Incoming ISAF Commander Acknowledges 'Inherent Risks' of Pentagon Contracts with Russian Arms Giant

WASHINGTON — The incoming U.S. commander in Afghanistan told a leading Senate Republican recently that he’s not aware of efforts at the Pentagon to lessen the need for future reliance on Russia’s largest arms exporter to supply Afghanistan’s military, but acknowledged that such a relationship “brings inherent risks and dependence on Russia.”


Sen. John Cornyn (R-Texas) is among a strident contingent in both chambers who have long fielded vociferous objections to the more than $1 billion in no-bid contracts awarded to state-owned Rosoboronexport since 2011. President Obama, who removed President Bush’s sanctions against the company in 2010, has used a national security loophole to overrule past congressional efforts to stem the flow of money to the Russian firm, as lawmakers argued that the U.S. shouldn’t be lining the pockets of the supplier to Bashar al-Assad.

Now, the arguments have extra weight in Congress as a Russian-supplied Buk missile system — which, in a macabre coincidence, Rosoboronexport was recently marketing to Malaysia — took down flight MH17 over restive eastern Ukraine near the Russian border last week.

The Pentagon is expecting the last of the 88 Mi-17 helicopters purchased for Afghanistan’s air force to be delivered by this fall, a purchase made on the assessment that the Afghans would be better able to operate and maintain the Russian technology.

Cornyn recently asked Gen. John Campbell, who was confined by the Senate on Wednesday to lead NATO’s International Security Assistance Force and U.S. forces in Afghanistan, questions about whether “fielding an all-Russian helicopter fleet for the Afghan military fosters an inherent dependence on Russia for the near future,” the challenges of adding U.S.-made helicopters to the Afghan fleet, and what the Defense Department is doing to “reduce the risks of a pure Russian fleet.”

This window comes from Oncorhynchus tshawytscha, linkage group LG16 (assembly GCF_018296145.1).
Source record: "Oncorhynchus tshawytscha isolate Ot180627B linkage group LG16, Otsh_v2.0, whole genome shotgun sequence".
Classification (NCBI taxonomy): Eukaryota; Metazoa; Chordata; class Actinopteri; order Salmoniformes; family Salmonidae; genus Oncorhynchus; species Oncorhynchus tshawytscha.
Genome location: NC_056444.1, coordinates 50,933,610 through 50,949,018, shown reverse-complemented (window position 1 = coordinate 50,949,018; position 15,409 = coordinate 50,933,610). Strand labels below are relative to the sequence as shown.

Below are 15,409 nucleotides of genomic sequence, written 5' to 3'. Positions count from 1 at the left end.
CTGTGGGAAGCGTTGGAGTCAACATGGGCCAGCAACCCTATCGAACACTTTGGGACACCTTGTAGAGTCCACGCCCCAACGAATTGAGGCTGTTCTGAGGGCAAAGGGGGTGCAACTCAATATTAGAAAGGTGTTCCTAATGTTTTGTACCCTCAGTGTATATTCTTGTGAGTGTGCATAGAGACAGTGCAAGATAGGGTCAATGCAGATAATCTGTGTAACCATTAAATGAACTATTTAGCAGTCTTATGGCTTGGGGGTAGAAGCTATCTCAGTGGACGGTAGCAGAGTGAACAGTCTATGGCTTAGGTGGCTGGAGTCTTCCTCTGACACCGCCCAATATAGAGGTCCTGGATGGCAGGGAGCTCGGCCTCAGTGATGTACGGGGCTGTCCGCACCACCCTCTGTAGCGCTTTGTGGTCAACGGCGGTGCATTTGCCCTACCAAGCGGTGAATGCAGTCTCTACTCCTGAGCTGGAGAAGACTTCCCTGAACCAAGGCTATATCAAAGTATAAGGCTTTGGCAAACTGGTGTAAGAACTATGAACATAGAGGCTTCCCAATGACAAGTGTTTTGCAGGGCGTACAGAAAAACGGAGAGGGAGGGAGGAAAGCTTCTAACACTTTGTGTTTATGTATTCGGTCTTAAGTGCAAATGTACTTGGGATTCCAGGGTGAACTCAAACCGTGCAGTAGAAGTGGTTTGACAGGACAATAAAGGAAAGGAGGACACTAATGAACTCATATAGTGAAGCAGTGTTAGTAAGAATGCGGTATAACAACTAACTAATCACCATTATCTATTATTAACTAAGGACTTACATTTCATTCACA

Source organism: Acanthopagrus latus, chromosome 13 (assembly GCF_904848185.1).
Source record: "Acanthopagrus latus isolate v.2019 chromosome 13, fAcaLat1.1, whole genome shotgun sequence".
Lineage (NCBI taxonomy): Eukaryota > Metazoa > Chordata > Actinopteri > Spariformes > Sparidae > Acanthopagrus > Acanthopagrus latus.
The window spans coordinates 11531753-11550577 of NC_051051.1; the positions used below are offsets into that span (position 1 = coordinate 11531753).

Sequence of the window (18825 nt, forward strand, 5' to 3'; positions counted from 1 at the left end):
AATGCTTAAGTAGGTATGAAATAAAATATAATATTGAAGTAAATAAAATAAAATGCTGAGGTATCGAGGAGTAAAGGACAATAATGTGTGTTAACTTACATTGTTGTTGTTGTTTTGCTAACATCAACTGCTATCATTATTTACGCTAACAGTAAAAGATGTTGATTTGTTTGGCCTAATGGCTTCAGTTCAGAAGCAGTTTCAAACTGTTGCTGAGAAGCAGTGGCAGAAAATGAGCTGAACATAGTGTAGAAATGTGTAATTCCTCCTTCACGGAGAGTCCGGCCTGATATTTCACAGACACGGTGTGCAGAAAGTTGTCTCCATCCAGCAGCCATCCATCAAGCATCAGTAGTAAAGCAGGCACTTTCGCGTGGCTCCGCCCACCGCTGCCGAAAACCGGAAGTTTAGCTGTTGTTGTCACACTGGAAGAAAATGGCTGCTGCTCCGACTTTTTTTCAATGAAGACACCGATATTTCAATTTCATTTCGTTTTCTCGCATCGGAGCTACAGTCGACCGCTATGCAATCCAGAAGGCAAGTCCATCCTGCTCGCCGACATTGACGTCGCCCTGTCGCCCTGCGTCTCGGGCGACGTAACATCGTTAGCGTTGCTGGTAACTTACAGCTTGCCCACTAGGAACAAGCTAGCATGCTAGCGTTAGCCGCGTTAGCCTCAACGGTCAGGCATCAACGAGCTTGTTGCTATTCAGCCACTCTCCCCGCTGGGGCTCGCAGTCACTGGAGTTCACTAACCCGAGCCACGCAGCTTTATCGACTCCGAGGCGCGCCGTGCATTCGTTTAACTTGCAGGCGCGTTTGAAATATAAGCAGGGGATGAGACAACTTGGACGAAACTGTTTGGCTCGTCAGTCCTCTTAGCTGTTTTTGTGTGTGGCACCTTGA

“I agree that fielding an all-Russian Mi-17 helicopter fleet brings inherent risks and dependence on Russia,” Campbell replied. “I was not involved in the decision to field MI-17s over other airframes, but based on my previous time in Afghanistan and from what I have learned in preparation for possible confirmation, I do agree with General [Joseph] Dunford’s current assessment that the Mi-17 is the right choice for Afghanistan and that now is not the time to change course.”

If confirmed, the general added, he would work on a “more detailed answer.”

Lawmakers formally requested last year that the Defense Department explore alternatives to giving business to the Russians.

Campbell told Cornyn that he’s “unaware of the specific measures being taken to reduce the risks of a Russian origin Mi-17 helicopter fleet by the DoD.”

“I do know, however, that the Afghan National Security Forces (ANSF) and Government of the Islamic republic of Afghanistan will make decisions about aircraft modernization and the future of their fleet that may offer opportunities for foreign military sales (FMS) of American helicopters,” he said.

Again, Campbell vowed that after his confirmation, “I will review and provide my best military advice for possible alternative solutions and FMS while working with my Afghan counterparts.”


“Based on what I know today, I cannot absolutely say that the benefits of introducing US helicopters into the Afghan Air Force would outweigh the risks of maintaining a pure Russian Mi-17 fleet,” the general said. “I do believe that a future decision to seek alternative airframes, parts and maintenance rests in most part with the Afghans — that the Afghans should determine what airframe is best suited for their operations and environment.”

Dunford, the outgoing ISAF commander, told Congress on the morning of the attack on Malaysian Airlines that the relationship with Russia’s arms giant is a necessary one even if it’s the U.S. cutting the checks.